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Reports & Briefings

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Report / Latin America & Caribbean

Deeply Rooted: Coca Eradication and Violence in Colombia

Coca gives Colombian small farmers a stable livelihood but also endangers their lives, as criminals battle over the drug trade and authorities try to shut it down. Bogotá and Washington should abandon their heavy-handed elimination efforts and help growers find alternatives to the hardy plant.

Also available in Español

Leaders under Fire: Defending Colombia’s Front Line of Peace

Murders of Colombian grassroots activists are increasing at an alarming rate. The killers seek to sabotage the country’s 2016 peace agreement and the rural economic reform it promised. Bogotá should step up prosecution of these crimes while pushing to improve social conditions in the countryside.

Also available in Español

Broken Ties, Frozen Borders: Colombia and Venezuela Face COVID-19

Geography, economics and migration patterns dictate that Colombia and Venezuela, which severed diplomatic ties in 2019, will confront the coronavirus pandemic together. The two countries should temporarily mend their relations, and the Venezuelan factions should pause their duel, to allow for a coordinated humanitarian response.

Also available in Español

Calming the Restless Pacific: Violence and Crime on Colombia’s Coast

Three years after the FARC peace deal, Colombia’s Pacific region has seen surges of both dissident guerrilla activity and drug-related crime. To better aid this historically neglected area, the state should expand its presence, speed up development projects and improve educational opportunities for all.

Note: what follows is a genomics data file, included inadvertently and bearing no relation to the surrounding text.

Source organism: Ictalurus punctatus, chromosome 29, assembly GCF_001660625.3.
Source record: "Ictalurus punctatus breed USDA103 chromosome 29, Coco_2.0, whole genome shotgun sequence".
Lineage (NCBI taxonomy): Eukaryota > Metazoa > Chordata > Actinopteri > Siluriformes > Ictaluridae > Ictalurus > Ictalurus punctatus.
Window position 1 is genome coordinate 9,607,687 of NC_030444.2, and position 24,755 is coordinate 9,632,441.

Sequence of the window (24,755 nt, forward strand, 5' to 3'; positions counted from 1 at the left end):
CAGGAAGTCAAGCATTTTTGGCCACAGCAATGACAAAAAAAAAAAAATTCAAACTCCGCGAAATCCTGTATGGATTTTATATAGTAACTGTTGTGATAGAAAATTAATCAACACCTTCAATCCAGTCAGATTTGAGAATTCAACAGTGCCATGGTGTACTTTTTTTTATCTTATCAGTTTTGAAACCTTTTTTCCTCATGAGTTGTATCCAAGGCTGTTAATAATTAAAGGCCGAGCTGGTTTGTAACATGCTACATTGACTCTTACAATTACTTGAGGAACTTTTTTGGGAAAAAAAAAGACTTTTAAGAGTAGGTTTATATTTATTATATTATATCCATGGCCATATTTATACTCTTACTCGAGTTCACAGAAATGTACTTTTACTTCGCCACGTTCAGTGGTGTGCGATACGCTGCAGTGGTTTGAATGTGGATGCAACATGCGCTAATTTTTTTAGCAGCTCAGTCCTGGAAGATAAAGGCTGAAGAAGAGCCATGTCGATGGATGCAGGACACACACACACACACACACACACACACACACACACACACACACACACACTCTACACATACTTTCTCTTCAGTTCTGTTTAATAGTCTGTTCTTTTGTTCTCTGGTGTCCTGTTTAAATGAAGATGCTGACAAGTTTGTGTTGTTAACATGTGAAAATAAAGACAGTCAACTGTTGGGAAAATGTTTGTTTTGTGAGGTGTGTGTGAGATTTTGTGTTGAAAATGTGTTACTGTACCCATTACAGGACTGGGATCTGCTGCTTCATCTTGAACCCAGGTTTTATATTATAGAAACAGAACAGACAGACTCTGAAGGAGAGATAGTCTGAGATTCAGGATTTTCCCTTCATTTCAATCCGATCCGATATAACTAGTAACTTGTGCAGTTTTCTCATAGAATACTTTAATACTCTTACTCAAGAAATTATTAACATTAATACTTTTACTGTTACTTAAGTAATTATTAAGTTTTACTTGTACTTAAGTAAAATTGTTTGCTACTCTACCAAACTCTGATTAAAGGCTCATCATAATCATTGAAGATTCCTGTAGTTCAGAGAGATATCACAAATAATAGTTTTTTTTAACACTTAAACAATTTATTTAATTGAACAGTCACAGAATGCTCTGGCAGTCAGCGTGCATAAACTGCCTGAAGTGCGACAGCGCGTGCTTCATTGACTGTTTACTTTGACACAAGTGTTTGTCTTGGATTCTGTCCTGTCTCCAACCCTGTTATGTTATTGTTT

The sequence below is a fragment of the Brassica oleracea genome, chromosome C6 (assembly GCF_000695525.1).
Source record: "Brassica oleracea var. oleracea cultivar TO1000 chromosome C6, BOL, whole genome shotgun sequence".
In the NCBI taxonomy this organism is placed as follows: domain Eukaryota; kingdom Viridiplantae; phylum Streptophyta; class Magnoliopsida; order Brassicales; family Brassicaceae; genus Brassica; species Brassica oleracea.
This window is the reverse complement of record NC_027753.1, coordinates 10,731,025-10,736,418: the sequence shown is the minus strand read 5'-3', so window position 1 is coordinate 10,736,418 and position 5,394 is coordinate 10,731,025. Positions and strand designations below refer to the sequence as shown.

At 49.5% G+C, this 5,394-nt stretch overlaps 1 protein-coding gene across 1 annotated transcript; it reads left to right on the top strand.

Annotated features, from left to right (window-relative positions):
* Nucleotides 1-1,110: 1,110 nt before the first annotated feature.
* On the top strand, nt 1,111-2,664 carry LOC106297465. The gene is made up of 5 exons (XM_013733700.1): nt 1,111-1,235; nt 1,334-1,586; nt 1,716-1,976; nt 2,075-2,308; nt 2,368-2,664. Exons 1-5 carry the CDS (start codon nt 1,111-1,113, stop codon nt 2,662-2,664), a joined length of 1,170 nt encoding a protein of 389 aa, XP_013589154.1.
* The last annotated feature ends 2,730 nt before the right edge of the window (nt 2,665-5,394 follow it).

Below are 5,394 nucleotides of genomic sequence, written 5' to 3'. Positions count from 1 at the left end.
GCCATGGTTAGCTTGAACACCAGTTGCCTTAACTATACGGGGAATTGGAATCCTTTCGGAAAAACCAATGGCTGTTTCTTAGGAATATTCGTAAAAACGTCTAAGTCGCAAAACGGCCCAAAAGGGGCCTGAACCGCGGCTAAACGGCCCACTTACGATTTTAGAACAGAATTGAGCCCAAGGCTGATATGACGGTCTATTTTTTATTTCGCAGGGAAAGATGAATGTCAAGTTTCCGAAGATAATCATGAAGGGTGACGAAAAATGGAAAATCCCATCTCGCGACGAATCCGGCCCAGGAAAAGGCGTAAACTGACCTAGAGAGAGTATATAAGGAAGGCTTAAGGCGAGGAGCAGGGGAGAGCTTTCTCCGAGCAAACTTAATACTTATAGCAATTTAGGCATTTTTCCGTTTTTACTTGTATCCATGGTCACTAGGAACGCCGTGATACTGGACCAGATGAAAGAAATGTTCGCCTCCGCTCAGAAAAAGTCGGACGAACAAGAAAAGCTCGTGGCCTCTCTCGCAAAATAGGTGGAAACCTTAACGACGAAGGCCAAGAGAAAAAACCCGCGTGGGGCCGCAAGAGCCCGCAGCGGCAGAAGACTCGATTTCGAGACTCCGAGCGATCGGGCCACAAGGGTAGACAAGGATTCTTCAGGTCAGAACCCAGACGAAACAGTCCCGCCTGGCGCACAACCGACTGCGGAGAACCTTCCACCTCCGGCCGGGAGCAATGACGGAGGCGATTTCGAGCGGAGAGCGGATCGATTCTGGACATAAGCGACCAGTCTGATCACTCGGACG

Also available in Español

The Missing Peace: Colombia’s New Government and Last Guerrillas

Talks in Havana with the ELN, Colombia’s last insurgency, are advancing at a slow pace. Backed by international actors, the current government and guerrilla negotiators should aim for rapid progress in negotiations to minimise the chance of a sceptical incoming president abandoning the peace process.

Also available in Español

Risky Business: The Duque Government’s Approach to Peace in Colombia

Colombia’s president-elect campaigned on a pledge to “modify” the 2016 peace with the FARC guerrillas, despite its goal of reducing the rural inequality underlying that insurgency. The new government should steer clear of hardline policies that alienate the countryside and hinder the ex-guerrilla's path to civilian life.

Also available in Español
Report / Latin America & Caribbean

Colombia’s Armed Groups Battle for the Spoils of Peace

Colombia’s 2016 peace accord has brought over 10,000 FARC fighters to the cusp of civilian life, but in their wake rival armed groups are battling for control of vacated territory and lucrative coca crops. In order to roll back booming drug production and expanding non-state groups, the Colombian government should provide local farmers with alternative livelihoods while developing grassroots security and local governance.

Also available in Español
Report / Latin America & Caribbean

In the Shadow of “No”: Peace after Colombia’s Plebiscite

Revised and ratified after its shock rejection in October 2016’s referendum, Colombia’s peace agreement still lacks sustainable political support. Reversing public distrust will need swift and effective implementation of the accord – including full apologies for past crimes and the visible handover of weapons by insurgents.

Also available in Español
Report / Latin America & Caribbean

Colombia’s Final Steps to the End of War

To convert August’s historic peace deal into a durable end to 52 years of conflict, the government and FARC rebels must redouble efforts to achieve a full cessation of hostilities, a successful plebiscite, and UN-monitored ceasefire and weapons handover process.

Also available in Español

On Thinner Ice: The Final Phase of Colombia’s Peace Talks

Recent advances have given Colombia’s peace talks between the government and the Revolutionary Armed Forces of Colombia (FARC) a much-needed respite, but, amid an escalation of violence, the risks of an involuntary collapse are real. Saving the process requires conflict de-escalation, swift progress on the agenda and rallying popular support.

Also available in Español